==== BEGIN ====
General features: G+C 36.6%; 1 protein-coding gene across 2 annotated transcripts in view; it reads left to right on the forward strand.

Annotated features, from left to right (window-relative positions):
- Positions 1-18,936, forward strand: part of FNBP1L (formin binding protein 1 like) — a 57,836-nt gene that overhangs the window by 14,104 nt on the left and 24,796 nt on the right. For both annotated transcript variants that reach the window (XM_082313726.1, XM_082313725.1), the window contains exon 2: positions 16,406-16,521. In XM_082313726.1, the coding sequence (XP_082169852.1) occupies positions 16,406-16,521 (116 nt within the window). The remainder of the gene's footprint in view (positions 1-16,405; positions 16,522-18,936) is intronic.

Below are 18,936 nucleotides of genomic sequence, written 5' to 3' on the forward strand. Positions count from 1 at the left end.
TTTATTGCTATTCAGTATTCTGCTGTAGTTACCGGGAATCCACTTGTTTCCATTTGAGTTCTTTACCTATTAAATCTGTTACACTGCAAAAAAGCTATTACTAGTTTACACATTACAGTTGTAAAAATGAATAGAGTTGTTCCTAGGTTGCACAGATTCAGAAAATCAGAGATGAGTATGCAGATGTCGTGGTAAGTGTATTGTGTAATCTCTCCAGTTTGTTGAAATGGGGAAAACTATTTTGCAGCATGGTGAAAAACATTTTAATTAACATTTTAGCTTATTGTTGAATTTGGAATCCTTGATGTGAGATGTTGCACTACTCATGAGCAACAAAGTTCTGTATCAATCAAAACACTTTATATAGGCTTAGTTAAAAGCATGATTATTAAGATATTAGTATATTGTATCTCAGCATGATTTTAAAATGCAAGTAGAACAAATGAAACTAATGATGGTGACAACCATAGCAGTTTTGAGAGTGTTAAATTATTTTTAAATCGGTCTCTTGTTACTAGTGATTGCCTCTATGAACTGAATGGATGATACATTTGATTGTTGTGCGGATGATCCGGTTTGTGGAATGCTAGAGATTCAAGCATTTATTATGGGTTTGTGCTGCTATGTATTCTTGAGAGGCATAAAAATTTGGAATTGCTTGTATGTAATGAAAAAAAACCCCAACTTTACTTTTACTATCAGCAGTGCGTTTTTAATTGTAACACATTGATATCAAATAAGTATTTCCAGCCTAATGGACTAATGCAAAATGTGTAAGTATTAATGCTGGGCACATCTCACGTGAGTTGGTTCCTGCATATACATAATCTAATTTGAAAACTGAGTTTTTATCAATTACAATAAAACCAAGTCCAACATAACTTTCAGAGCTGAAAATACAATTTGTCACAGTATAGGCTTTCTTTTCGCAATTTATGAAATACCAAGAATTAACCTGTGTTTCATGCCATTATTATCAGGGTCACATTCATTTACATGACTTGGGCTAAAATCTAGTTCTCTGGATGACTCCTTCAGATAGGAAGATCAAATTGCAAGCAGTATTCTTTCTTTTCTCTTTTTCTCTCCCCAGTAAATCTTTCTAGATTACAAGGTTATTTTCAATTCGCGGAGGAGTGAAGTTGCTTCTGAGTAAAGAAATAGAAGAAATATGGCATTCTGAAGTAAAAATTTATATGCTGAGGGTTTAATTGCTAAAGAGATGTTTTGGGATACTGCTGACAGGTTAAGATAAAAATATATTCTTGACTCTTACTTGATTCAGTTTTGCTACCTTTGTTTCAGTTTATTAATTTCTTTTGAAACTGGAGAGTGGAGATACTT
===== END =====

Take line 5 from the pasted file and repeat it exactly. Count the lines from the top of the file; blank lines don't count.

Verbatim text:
TTTATTGCTATTCAGTATTCTGCTGTAGTTACCGGGAATCCACTTGTTTCCATTTGAGTTCTTTACCTATTAAATCTGTTACACTGCAAAAAAGCTATTACTAGTTTACACATTACAGTTGTAAAAATGAATAGAGTTGTTCCTAGGTTGCACAGATTCAGAAAATCAGAGATGAGTATGCAGATGTCGTGGTAAGTGTATTGTGTAATCTCTCCAGTTTGTTGAAATGGGGAAAACTATTTTGCAGCATGGTGAAAAACATTTTAATTAACATTTTAGCTTATTGTTGAATTTGGAATCCTTGATGTGAGATGTTGCACTACTCATGAGCAACAAAGTTCTGTATCAATCAAAACACTTTATATAGGCTTAGTTAAAAGCATGATTATTAAGATATTAGTATATTGTATCTCAGCATGATTTTAAAATGCAAGTAGAACAAATGAAACTAATGATGGTGACAACCATAGCAGTTTTGAGAGTGTTAAATTATTTTTAAATCGGTCTCTTGTTACTAGTGATTGCCTCTATGAACTGAATGGATGATACATTTGATTGTTGTGCGGATGATCCGGTTTGTGGAATGCTAGAGATTCAAGCATTTATTATGGGTTTGTGCTGCTATGTATTCTTGAGAGGCATAAAAATTTGGAATTGCTTGTATGTAATGAAAAAAAACCCCAACTTTACTTTTACTATCAGCAGTGCGTTTTTAATTGTAACACATTGATATCAAATAAGTATTTCCAGCCTAATGGACTAATGCAAAATGTGTAAGTATTAATGCTGGGCACATCTCACGTGAGTTGGTTCCTGCATATACATAATCTAATTTGAAAACTGAGTTTTTATCAATTACAATAAAACCAAGTCCAACATAACTTTCAGAGCTGAAAATACAATTTGTCACAGTATAGGCTTTCTTTTCGCAATTTATGAAATACCAAGAATTAACCTGTGTTTCATGCCATTATTATCAGGGTCACATTCATTTACATGACTTGGGCTAAAATCTAGTTCTCTGGATGACTCCTTCAGATAGGAAGATCAAATTGCAAGCAGTATTCTTTCTTTTCTCTTTTTCTCTCCCCAGTAAATCTTTCTAGATTACAAGGTTATTTTCAATTCGCGGAGGAGTGAAGTTGCTTCTGAGTAAAGAAATAGAAGAAATATGGCATTCTGAAGTAAAAATTTATATGCTGAGGGTTTAATTGCTAAAGAGATGTTTTGGGATACTGCTGACAGGTTAAGATAAAAATATATTCTTGACTCTTACTTGATTCAGTTTTGCTACCTTTGTTTCAGTTTATTAATTTCTTTTGAAACTGGAGAGTGGAGATACTT